• Hi Leslie, they make approximately 30-40 doughnut holes, depending on the size of your cutter. Hope you get to make them one Sunday soon!

  8. We’re making these for Father’s Day and noticed that although there is one egg and one egg yolk in the ingredient list, the directions don’t include any mention of eggs.

    We followed the directions and they seem to be working fine without eggs but I’m wondering if the eggs are supposed to be in there and if that would make them a bit lighter and fluffier.

    • Great idea to make them for Father’s Day, Trish! So sorry I neglected to add the note about when to add the eggs to the batter. I have fixed it now! The doughnuts will definitely be lighter and fluffier with the eggs, but glad they worked out ok for you anyway!

    • Sorry Rachel! I missed adding that note in there somehow! I’ve fixed it now – thanks for pointing it out!

  9. I was wondering at which point in the recipe is the egg and yolk added? Would it taste ok with an egg replacer? Thanks so much for posting this recipe!

    • The eggs are added after the yeast has risen – I’ve added that note now (sorry for any confusion!). The taste should be fine with an egg replacer, but choose one that is not heavy or dense so that the dough will be lighter for you. Enjoy!

  10. has two sized of pans i have and use to bake my dougnts they come out great and whats great I use the bottle that jules had for pamcakes to fill the little areas , i have the mini and reg size doughnut pans well worththe money.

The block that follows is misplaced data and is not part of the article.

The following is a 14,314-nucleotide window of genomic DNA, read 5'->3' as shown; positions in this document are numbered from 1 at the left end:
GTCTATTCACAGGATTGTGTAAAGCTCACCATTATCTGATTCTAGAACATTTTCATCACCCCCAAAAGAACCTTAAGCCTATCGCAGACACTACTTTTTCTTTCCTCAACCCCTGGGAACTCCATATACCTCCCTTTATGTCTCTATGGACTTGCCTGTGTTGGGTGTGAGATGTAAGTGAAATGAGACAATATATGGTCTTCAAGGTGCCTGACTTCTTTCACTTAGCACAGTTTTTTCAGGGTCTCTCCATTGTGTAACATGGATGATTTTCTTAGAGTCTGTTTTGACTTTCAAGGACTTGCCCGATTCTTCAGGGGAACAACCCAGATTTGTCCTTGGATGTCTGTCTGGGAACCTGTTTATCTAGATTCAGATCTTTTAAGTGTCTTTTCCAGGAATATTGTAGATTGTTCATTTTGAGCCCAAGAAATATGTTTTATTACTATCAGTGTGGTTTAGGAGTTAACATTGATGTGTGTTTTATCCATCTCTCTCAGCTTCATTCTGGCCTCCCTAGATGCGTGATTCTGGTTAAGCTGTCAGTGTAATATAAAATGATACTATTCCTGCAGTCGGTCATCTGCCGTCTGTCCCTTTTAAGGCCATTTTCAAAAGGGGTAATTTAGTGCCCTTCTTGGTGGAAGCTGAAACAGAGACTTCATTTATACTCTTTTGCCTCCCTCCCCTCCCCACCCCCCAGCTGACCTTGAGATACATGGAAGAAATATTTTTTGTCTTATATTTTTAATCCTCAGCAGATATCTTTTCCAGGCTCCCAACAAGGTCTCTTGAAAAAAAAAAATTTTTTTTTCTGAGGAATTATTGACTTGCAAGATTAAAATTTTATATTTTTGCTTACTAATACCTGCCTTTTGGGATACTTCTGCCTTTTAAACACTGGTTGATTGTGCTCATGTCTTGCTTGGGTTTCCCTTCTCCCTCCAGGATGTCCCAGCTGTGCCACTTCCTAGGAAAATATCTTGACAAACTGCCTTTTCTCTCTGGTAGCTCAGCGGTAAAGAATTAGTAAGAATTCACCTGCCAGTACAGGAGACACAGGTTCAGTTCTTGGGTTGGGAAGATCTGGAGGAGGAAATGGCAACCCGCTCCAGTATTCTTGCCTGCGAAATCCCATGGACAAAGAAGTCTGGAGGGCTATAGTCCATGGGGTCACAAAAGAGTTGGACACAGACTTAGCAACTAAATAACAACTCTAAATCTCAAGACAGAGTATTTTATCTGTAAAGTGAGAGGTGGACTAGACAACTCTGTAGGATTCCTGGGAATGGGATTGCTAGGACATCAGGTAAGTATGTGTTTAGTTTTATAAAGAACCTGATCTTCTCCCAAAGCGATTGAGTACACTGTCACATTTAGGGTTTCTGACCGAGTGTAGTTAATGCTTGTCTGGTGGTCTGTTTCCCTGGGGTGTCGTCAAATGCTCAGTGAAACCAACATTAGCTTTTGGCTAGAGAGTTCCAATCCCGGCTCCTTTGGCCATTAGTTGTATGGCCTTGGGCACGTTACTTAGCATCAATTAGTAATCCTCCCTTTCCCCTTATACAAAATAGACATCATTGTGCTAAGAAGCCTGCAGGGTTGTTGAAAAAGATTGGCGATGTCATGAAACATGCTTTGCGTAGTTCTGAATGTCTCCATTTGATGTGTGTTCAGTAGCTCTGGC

11. About how much time does it take to make the doughnuts, including prep, cook, and frost? All I can think about is the Dunkin Doughnuts commercial where the guy gets up in the middle of the night saying “Time to make the doughnuts!” I’d like to try but have absolutely no experience frying doughnuts and I need to buy a candy thermometer. Thanks for posting!

    • hahaha, Christine, I was thinking of that commercial the whole time I was making them, too! So glad I’m not the only one! You don’t need to get up at 3am to make these, in fact, I made the dough and let it rise, then stuck them (covered) in the fridge overnight. Then all I had to do was beat my kids to the kitchen in the morning and fry them! The part that takes the longest is getting the oil temp just right, which is why the candy thermometer is so helpful. I’d say allow 1 hour to mix, shape and rise the doughnuts (allow longer to rise than that if you have time, but 30 minutes is the minimum) and then another 15-30 to fry them, depending on how cooperative your stovetop is with temperatures. Rolling them in sugar takes no time and the glazes are super quick to just whisk together. Hope that helps!

    • Phylis, try my recipe for baked pumpkin pie donuts, or follow the directions there for baking donuts and use this recipe, just make sure you let these rise before baking. The pumpkin pie donuts don’t have yeast, so the directions don’t contemplate a rise time!